PayPal chief financial officer John Rainey spoke this week about the likelihood Bitcoin would become a standard payment method online. At the moment there’s too much volatility in the cost of Bitcoin (in USD) for most merchants to adopt the coin. In the very near future, said Rainey, there’s a good chance Bitcoin could be accepted far more widely than it already is.
Speaking with the WSJ, Rainey suggested that there was a “very high likelihood” Bitcoin would become a “popular payment method.” “The technology, there is real merit to it,” said Rainey. “I do think, though, it will be years down the road before we see the kind of ubiquity and acceptance that makes it a form of currency that is used every day.”
There’s currently no way to purchase Bitcoin on PayPal with PayPal alone. Users must transfer cash away from PayPal to services like Paxful, LocalBitCoins, or Virwox. Services like Coinbase and Square Cash Card have the ability or will have the ability soon to trade cash for Bitcoin, but do not offer straight-up connections to PayPal. Service to service they don’t, officially, anyway.
A couple of less-than-fantastic coin news bits appeared early this week from two of the most unlikely sources imaginable. One was the Venezuelan government, which introduced a coin called Petro, backed (apparently) by oil. That, I can assure you, makes very little (or absolutely no) sense whatsoever, so be especially cautious going anywhere near that bit of strangeness.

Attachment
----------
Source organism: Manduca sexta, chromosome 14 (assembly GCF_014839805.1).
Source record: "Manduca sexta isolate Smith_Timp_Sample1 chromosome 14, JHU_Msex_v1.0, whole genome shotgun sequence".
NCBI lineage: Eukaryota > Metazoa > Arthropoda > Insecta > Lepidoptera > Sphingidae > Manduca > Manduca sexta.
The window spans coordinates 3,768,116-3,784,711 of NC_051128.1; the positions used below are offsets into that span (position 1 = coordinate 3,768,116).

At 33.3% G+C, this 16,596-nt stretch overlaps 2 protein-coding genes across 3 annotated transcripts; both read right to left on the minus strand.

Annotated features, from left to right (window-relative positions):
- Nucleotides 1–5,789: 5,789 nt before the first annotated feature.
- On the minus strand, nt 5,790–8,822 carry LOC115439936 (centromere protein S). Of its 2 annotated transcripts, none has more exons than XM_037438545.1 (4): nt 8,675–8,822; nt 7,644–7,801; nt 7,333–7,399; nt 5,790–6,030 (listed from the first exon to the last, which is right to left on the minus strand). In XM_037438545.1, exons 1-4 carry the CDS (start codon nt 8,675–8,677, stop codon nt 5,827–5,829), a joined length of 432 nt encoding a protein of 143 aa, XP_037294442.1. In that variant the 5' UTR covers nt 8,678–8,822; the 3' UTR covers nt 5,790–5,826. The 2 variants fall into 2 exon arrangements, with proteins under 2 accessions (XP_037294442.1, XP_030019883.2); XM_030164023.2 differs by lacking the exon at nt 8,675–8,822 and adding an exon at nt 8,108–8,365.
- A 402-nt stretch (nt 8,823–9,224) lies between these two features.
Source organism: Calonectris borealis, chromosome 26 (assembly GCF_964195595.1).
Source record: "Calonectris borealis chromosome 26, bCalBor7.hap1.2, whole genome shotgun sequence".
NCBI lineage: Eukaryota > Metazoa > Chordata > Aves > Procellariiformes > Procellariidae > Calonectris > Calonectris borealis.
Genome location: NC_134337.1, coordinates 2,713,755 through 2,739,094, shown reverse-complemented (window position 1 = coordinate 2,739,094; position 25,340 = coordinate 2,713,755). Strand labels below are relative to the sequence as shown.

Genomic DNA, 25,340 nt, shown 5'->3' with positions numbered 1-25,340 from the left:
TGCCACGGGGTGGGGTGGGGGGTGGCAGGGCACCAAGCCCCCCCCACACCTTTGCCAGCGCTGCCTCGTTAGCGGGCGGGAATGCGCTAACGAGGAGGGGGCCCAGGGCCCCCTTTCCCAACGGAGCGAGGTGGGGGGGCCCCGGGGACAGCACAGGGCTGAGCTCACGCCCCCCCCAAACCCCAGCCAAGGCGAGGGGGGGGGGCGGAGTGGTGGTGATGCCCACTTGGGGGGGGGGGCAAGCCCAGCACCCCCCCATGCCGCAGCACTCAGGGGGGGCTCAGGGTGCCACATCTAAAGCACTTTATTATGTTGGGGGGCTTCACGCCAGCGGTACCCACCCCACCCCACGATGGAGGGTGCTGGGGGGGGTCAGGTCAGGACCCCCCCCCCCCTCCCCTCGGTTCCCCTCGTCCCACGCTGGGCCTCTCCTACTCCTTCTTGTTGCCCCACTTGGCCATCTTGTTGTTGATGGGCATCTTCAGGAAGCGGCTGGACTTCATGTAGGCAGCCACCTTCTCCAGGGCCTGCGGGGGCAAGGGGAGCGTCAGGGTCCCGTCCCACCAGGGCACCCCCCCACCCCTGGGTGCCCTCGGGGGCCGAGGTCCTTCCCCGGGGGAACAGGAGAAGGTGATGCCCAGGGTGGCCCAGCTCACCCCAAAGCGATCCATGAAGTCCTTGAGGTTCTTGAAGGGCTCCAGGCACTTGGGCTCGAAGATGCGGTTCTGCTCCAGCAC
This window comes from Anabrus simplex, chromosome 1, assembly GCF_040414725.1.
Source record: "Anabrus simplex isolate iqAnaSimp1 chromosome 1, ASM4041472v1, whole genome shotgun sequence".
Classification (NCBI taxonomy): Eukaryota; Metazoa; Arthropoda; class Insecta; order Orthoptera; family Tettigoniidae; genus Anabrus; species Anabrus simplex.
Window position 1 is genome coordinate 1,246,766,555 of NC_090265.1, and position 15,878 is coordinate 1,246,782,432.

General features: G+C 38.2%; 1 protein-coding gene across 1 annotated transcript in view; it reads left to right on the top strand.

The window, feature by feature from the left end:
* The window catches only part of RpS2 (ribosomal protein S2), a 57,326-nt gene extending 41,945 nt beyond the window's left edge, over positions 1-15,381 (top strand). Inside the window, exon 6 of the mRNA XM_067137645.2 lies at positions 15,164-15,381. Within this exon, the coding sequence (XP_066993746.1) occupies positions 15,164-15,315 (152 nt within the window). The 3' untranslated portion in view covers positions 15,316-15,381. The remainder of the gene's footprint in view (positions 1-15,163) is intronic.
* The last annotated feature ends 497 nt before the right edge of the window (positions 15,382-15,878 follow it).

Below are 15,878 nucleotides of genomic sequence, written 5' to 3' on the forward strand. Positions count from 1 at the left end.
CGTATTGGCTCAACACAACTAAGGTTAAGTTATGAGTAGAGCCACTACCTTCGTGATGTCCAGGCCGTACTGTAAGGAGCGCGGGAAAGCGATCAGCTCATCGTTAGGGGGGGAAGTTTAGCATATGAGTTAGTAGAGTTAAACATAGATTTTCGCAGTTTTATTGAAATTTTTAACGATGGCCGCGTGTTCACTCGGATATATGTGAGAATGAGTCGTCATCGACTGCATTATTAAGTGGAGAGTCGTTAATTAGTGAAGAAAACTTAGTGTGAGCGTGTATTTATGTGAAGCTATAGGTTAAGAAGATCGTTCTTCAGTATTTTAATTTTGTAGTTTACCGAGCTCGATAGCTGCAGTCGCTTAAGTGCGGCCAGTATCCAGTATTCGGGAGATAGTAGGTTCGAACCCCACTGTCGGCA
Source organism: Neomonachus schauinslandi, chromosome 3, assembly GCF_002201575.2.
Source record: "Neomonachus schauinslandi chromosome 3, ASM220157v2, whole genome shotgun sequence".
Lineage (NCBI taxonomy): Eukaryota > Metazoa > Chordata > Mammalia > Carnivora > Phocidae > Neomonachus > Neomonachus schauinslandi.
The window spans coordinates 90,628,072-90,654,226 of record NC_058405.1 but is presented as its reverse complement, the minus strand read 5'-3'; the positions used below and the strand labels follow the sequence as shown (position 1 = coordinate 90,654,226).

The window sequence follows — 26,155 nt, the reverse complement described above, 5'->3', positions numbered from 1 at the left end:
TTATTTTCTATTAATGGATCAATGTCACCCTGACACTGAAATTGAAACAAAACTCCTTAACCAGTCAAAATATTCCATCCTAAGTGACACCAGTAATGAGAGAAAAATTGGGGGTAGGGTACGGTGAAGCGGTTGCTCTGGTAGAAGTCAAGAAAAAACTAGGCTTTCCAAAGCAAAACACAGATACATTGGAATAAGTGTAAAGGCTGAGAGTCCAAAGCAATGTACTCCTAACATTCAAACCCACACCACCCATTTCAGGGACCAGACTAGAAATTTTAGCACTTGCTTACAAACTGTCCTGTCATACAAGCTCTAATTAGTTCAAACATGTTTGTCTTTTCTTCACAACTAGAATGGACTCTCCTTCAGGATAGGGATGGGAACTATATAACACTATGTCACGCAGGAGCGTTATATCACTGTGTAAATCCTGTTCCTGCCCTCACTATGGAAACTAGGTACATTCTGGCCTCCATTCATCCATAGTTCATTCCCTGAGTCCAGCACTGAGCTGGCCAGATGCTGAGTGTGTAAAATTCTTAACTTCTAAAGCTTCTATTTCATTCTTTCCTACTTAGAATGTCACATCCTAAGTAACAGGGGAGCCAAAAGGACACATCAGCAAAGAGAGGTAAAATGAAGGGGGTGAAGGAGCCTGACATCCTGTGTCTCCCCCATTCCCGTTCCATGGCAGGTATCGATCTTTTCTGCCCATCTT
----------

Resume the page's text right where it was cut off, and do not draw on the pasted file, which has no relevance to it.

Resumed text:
Steven Seagal also introduced his backing of a cryptocurrency called Bitcoiin2Gen. And yes, I spelled that right. There are two of the letter i in that word, as well as a number. I absolutely will not link to the website nor any service which links directly to Seagal’s offering of coins – because it’s absolute nonsense, and a scam.
There’s no point in even taking a chance with something as absurd as what’s going on with the mess of users involved in that operation. That – Bitcoiin2Gen – should remain as far from your valuables as possible. Forever and ever, amen.
As always, none of what’s written here should be considered financial advice in any way, shape, or form. Investment advice and financial advice of all sorts should be sought elsewhere. Responsibility for all actions taken by the reader before, during, or after reading SlashGear remain the reader’s alone.